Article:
Analysis: Libby Case a Twist on Justice

The Associated Press
Wednesday, June 6, 2007; 1:46 PM

WASHINGTON -- The latest twist in the CIA leak scandal has Vice President Dick Cheney saying he hopes his former chief of staff, now sentenced to 30 months in prison, will eventually get off.

And that, legal experts say, is an odd statement for a vice president to make.

While expressing support for I. Lewis "Scooter" Libby, Cheney and President Bush are also in the position of being officials sworn to uphold the law, running the branch of government that prosecuted Libby.

"It's a disappointment whenever a person who occupies a high office and takes an oath doesn't respond to a demonstrated serious criminal event in a serious governmental way," former Iran-Contra prosecutor John Barrett said Tuesday night.

"It's an adversary process and I understand the personal dimension, but the United States is the side of the case that President Bush and Vice President Cheney are on. Those are their jobs," said Barrett, now a law professor at St. John's University in New York City.

In the Valerie Plame case, Bush and particularly Cheney are more than mere friends of Libby, and more than mere disinterested public officials. Their actions are within the scope of the criminal investigation. Both were witnesses who underwent questioning by Special Counsel Patrick Fitzgerald.

Within hours of Libby's sentencing, Cheney issued a statement saying that "the defense has indicated it plans to appeal the conviction in the case."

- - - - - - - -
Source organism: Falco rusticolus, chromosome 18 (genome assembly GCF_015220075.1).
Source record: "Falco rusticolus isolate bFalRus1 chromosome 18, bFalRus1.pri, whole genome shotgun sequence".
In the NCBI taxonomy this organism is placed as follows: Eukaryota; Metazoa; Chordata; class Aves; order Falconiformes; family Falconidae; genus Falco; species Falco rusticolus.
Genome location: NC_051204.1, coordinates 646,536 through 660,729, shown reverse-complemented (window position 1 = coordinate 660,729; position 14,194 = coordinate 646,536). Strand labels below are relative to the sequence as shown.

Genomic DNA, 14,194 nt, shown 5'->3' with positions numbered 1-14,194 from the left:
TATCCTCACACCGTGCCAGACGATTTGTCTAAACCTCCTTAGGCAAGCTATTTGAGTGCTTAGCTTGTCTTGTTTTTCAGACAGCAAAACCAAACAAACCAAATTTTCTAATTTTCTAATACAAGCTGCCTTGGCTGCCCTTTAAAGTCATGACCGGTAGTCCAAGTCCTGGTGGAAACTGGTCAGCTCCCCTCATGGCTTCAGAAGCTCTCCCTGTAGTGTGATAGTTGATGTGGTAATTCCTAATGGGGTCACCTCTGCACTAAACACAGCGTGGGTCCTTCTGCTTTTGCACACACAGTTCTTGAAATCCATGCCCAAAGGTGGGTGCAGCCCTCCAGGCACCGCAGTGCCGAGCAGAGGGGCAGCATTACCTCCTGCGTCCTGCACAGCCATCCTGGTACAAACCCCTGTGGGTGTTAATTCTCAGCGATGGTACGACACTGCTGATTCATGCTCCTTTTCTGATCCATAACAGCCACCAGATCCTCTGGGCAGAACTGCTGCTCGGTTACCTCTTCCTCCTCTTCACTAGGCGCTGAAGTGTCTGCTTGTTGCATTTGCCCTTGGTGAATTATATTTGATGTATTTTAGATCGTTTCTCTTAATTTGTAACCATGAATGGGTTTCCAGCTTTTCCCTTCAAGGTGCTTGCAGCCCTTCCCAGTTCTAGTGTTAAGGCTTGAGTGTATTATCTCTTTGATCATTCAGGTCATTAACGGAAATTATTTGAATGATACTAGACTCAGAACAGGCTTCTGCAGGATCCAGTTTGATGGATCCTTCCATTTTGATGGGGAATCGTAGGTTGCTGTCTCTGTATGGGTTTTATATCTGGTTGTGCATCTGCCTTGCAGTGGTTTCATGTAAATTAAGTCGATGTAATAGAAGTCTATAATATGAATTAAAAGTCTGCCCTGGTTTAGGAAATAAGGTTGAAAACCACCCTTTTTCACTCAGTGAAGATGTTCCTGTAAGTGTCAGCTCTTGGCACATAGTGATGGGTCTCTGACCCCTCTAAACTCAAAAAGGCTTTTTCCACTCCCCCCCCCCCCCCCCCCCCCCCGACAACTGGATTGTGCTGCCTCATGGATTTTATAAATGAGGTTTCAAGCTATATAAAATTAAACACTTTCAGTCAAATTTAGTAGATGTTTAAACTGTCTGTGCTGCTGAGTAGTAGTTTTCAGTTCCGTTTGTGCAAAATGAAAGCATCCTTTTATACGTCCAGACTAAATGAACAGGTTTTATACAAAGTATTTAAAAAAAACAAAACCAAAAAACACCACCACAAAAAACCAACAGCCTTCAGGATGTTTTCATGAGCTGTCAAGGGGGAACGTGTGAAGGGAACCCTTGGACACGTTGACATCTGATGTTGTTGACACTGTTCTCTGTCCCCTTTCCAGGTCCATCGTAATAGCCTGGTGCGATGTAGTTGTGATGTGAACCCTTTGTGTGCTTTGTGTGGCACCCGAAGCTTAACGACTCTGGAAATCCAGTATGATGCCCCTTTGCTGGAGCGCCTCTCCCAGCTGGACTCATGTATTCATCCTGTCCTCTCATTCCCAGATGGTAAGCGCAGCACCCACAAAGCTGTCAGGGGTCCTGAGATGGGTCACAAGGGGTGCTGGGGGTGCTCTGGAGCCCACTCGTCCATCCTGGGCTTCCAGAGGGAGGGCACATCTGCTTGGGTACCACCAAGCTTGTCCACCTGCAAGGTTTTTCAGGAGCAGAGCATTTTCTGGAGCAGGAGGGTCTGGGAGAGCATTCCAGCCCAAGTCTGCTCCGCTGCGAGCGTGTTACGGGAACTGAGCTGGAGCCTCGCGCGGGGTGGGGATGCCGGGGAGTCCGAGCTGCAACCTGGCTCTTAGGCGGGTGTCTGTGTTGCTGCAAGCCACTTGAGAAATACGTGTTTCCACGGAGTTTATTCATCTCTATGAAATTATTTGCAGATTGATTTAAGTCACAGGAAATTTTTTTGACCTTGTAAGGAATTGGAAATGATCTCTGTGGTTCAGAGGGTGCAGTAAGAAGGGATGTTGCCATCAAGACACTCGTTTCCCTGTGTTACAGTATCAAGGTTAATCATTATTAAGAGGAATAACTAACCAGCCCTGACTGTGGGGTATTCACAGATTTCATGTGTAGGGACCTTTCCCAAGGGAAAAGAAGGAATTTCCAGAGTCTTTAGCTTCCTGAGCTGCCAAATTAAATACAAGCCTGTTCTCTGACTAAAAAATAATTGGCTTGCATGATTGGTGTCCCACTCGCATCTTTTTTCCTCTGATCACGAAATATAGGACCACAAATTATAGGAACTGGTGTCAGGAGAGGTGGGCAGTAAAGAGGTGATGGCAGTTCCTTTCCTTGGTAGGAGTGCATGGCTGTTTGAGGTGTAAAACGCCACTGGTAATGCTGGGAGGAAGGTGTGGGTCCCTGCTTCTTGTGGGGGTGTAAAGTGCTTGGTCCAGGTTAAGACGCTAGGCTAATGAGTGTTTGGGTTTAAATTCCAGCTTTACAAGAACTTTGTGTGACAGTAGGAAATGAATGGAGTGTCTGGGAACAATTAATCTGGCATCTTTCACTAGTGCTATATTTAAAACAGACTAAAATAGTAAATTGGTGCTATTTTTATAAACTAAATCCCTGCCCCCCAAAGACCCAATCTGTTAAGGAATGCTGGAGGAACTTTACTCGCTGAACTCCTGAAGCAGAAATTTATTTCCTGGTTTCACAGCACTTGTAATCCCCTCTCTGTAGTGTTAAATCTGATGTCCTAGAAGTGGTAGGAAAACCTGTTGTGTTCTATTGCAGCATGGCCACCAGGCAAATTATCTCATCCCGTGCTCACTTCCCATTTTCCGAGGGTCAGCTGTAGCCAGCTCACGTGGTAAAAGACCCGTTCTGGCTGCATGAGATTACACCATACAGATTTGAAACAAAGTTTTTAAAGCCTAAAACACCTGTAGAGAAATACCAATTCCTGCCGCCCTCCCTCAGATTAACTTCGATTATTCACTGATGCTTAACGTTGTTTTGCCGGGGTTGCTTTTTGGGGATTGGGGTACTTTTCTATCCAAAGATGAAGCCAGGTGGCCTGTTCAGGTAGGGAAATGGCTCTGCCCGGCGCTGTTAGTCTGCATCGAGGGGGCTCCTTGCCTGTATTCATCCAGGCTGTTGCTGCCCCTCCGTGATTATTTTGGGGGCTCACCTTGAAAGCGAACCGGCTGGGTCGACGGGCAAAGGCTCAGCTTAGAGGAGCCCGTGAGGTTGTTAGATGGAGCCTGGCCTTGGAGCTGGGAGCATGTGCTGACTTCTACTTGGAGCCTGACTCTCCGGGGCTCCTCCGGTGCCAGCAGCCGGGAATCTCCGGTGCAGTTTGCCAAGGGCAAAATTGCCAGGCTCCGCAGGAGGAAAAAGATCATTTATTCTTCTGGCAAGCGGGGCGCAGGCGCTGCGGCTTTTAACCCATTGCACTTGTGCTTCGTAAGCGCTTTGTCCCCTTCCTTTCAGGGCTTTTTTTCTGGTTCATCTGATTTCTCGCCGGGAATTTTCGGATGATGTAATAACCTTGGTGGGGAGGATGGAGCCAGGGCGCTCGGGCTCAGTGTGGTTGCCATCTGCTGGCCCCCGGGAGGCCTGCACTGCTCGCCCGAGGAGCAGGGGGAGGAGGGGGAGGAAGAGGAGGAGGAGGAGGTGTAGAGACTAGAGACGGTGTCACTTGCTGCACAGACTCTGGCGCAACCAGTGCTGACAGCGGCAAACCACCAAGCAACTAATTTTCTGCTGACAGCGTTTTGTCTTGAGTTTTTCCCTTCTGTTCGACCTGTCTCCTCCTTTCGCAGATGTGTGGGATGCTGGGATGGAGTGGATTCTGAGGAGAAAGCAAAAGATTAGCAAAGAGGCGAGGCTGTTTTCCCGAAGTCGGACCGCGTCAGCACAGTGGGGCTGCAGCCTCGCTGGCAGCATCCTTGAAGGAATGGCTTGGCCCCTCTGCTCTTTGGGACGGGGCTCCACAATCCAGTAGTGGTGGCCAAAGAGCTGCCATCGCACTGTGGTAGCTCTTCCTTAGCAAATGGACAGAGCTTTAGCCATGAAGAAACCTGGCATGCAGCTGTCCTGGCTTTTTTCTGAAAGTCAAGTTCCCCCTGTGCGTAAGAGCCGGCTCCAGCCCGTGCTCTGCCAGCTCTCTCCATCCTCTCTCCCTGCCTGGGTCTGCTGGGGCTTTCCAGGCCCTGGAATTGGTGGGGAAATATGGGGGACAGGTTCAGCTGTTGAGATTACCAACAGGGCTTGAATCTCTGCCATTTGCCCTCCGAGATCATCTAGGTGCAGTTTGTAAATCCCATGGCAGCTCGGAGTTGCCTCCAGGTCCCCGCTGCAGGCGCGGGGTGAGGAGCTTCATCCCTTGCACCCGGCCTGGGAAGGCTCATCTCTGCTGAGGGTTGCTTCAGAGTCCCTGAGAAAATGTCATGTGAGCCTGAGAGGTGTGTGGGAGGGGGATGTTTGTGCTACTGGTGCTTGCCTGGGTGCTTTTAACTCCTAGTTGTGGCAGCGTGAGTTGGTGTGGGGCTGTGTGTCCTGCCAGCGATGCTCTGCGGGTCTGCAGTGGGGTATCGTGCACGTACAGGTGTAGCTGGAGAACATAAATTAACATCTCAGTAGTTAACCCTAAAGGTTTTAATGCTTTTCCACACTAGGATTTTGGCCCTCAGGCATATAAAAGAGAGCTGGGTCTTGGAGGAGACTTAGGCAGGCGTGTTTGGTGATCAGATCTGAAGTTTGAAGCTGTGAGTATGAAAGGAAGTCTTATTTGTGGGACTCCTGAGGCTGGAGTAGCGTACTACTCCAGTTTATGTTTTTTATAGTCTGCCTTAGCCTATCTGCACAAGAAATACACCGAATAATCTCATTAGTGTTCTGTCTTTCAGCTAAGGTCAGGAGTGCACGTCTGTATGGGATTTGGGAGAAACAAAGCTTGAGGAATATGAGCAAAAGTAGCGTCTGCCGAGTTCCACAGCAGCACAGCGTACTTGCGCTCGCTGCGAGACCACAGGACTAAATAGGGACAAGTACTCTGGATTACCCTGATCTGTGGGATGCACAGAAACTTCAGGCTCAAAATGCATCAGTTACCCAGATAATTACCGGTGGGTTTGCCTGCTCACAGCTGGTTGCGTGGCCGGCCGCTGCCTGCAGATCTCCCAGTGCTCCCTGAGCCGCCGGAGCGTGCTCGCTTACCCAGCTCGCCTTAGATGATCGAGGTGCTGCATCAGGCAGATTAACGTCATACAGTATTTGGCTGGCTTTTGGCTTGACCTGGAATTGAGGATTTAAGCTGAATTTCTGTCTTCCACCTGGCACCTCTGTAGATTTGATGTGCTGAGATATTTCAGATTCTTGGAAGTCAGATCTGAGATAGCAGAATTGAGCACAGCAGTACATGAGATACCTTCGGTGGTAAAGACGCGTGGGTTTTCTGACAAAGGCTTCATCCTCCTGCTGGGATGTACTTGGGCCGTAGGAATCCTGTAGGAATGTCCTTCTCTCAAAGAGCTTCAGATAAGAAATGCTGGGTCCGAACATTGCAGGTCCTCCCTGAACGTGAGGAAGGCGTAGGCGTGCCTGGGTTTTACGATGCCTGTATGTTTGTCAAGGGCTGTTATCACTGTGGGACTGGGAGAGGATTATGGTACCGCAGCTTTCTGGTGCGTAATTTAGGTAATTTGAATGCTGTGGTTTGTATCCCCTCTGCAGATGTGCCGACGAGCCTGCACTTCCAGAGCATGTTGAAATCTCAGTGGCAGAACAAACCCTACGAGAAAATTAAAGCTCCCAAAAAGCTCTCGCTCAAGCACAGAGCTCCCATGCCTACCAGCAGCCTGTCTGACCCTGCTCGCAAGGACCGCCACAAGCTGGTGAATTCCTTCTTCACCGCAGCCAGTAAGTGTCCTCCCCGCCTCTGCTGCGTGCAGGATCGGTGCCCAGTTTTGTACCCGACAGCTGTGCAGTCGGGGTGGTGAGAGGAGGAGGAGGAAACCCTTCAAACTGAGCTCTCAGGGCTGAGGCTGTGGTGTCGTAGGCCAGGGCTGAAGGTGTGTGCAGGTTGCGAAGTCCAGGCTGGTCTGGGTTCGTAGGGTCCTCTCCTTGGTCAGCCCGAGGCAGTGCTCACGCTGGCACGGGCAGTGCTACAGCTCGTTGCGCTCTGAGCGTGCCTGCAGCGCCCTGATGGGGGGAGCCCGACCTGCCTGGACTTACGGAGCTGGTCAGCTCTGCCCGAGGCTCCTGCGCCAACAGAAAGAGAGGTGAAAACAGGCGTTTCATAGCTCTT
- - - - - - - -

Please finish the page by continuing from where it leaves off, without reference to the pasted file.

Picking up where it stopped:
"Speaking as friends, we hope that our system will return a final result consistent with what we know of this fine man," said Cheney, saying that he was speaking on behalf of himself and his wife.

Asked Wednesday about a possible pardon for Libby, Bush said "it wouldn't be appropriate for me to discuss it while the process is going forward."

"My heart goes out to his family and it wouldn't be appropriate for me to discuss his case," said the president.

"Libby's lies derailed the investigation, and Cheney's role has never been fully explained; the comments of the president and especially the vice president are troubling in this context," said Penn State University law professor Lance Cole, a former attorney for Democrats on the Senate Whitewater Committee and a consultant to the 9/11 commission.

Cheney's statement is unusual historically, says presidential scholar Stanley Kutler, author of a well-known book on the Watergate scandal.

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